Why did you pick this program?
Bao: What drew me to ISA was the excursions. I wanted to see South Korea as a whole, and not just stay in Seoul. There is a whole different way of life outside of the city, not to mention that many of the best palaces and historical places are outside of Seoul.
But I also liked that ISA was so supportive at every stage of the process. I always felt that I could ask the ISA coordinators anything. Studying abroad in South Korea was the first time that I traveled abroad let alone by myself, and I was freaking out. I really liked that ISA kept in touch through each of the process once I got accepted into the program. In my student portal, there were a lot of resources including a survival guide that answered most of my questions.
What do you wish someone had told you before you went abroad?
Bao: I wished that someone had told me that it was okay for me to adjust and miss home. For me, and for a lot of other students, study abroad is a year long process from writing and applying to scholarship, so it would make since that I should be ecstatic once I am abroad. And I was super excited to be in another country, but after being there for a month I started to miss home. I missed my mom's cooking, I missed my family. I missed not having to always be alert and be “on all the time” in order to function in a non-English speaking country.
Although, I knew about cultural shock, I just didn't expect my cultural shock to come in the way that I experienced it, so I didn't even know that I was going through cultural shock. I was so thankful for the ISA staff in Korea and having other American kids to hang out with. I know that they say you should make Korean friends while in Korea, but American friends are just as important, especially when you miss home.
What is the most important thing you learned abroad?
Bao: The importance of Korean body language i.e. bowing to older individuals. Koreans are really big on body language, and especially for someone who doesn't speak fluent Korean, body language helped a lot in social situations. I remember that I was late for one of my classes when I was in Korea.
When I entered the classroom, everyone including the professor looked at me. I felt so bad for being late (punctuality is important in Korea), so I gave the professor a respectful 90 degree bow and said hello in Korean. My professor was impressed and did not mark me tardy for that day.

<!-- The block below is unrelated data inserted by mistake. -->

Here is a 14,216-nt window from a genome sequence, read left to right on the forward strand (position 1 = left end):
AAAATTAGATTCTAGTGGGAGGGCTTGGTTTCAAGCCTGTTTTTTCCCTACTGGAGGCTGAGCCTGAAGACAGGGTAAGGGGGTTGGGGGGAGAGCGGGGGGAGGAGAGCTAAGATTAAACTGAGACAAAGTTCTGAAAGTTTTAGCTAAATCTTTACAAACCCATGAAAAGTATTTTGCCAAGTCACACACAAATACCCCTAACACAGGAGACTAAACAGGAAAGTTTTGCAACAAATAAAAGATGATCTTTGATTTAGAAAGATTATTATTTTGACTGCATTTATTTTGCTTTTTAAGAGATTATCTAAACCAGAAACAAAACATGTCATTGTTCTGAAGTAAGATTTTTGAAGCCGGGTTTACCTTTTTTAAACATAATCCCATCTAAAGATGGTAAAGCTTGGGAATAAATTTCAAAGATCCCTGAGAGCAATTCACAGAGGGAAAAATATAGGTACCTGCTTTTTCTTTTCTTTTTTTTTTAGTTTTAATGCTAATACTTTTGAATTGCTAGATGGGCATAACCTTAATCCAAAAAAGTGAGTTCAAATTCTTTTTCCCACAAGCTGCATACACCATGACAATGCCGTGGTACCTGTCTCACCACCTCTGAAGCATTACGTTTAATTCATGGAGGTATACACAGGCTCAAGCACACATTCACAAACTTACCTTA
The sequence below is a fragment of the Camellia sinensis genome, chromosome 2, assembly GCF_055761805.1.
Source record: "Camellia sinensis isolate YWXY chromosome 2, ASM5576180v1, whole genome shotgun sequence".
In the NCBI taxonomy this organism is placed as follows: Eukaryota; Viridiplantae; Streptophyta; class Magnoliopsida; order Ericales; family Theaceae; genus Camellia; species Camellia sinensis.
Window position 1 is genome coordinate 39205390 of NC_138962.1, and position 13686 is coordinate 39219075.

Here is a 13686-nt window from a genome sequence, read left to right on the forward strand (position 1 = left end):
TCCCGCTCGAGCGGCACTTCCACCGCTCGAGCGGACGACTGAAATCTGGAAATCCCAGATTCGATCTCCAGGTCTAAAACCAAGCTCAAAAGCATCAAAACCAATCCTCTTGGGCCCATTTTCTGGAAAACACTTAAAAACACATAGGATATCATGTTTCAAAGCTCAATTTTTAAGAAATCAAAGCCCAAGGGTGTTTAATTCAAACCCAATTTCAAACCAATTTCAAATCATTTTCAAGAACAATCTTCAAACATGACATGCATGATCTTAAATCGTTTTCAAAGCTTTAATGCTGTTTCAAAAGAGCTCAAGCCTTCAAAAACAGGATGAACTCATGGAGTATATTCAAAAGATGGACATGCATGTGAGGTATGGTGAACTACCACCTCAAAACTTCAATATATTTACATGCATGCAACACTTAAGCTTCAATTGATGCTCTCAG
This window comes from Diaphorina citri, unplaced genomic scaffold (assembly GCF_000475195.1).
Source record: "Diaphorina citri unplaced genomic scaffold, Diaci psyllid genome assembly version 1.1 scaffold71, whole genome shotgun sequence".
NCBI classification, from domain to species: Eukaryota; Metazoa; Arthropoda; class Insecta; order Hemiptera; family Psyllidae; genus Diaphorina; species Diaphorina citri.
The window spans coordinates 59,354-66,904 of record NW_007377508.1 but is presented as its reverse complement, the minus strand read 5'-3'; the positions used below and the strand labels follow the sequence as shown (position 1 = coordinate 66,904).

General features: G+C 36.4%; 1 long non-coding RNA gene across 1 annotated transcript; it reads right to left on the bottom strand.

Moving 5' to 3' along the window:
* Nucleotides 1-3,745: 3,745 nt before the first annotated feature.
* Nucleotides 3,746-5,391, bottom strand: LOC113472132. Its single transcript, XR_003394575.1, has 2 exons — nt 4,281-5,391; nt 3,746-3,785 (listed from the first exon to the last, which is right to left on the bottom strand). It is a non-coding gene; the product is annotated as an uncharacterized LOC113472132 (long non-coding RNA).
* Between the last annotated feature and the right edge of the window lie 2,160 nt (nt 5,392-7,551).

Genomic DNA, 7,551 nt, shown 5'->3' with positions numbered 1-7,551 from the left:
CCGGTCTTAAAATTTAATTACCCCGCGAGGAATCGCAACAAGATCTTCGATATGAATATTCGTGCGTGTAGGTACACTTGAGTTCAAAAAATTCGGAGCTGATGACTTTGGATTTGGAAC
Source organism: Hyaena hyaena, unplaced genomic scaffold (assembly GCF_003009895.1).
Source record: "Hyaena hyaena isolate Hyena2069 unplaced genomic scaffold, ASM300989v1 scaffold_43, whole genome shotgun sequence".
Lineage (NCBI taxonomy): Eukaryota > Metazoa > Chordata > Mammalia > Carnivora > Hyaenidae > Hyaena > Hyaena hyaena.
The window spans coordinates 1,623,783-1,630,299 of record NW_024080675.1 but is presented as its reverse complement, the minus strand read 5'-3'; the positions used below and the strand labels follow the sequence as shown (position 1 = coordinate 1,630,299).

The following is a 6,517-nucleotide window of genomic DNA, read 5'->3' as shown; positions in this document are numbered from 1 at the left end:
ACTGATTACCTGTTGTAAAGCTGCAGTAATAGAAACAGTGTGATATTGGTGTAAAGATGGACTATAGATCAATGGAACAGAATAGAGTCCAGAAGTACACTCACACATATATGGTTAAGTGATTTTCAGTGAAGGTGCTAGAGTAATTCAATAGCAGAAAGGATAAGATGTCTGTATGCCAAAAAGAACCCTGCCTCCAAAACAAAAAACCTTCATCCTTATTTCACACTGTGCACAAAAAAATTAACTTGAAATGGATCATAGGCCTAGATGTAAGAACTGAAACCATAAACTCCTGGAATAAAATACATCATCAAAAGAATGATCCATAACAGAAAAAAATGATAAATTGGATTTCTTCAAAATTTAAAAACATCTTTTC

In a funny situation, my group of friends and I met the principal at the school we were volunteering at. The ISA Director told us that when the principal came into the room, we needed to stand up and do a perfect 90 degree bow and say hello in Korean. We were nervous but prepared, unfortunately none of us knew what the principal looked like. We all bowed to the first man that walked into the room. He was actually a teacher at the school. He was taken aback and amused by our respectfulness. Eventually the principal came into the room, and we did what we had to do.
But aside from formal situations, in everyday circumstances I learned to nod my head in acknowledgment of people. When I see stranger, or when a store clerk says hello to me, I would look at them and nod my head. The only problem was that when I came back home, I couldn't stop nodding and bowing to people. It was an odd feeling trying to resist bowing and nodding.
What is one piece of advice you'd give to someone going on your program?
Bao: I would say really get to know your ISA staff in Korea. They are awesome, and they can be a great resource. I know that the two staff member in Korea were so helpful when we had to pay for our phones, and or order something. They are always happy to help, and now you will forever have someone you know who lives in Korea.
Another advice is to think about reaching out to other organizations outside of the school. I know a couple of students who got in touch with International churches while in Korea. They made friends and connections through their faith. So if you are into certain things, don't feel like you have to give it up while you are abroad. Seek out organizations relevant to your interest, so you can feel more comfortable being gone for 4 months.
Do I have to like K-pop to enjoy my time in Korea?
Bao: Absolutely not, but that isn't to say you won't learn more than you want to know about K-pop while you are there. I knew very little about K-pop, and I didn't have any interest in the genre. But most of my American friends were more than happy to enlighten me. Furthermore, it was hard for me to not get into the spirit of K-pop; everywhere I looked there was something related to K-pop.
In Korea, they go all out in promoting K-pop groups from a life-size paper cut out of K-pop idols to K-pop idols advertising pizza. It's like when Bieber Fever was at its height, but ten times more crazy and awesome. But Korean music in general is vast in taste and sound, so you might find a subgenre that you might like. And remember Korea has more to offer than beautiful K-pop Idols. There is culture, history, people, food etc.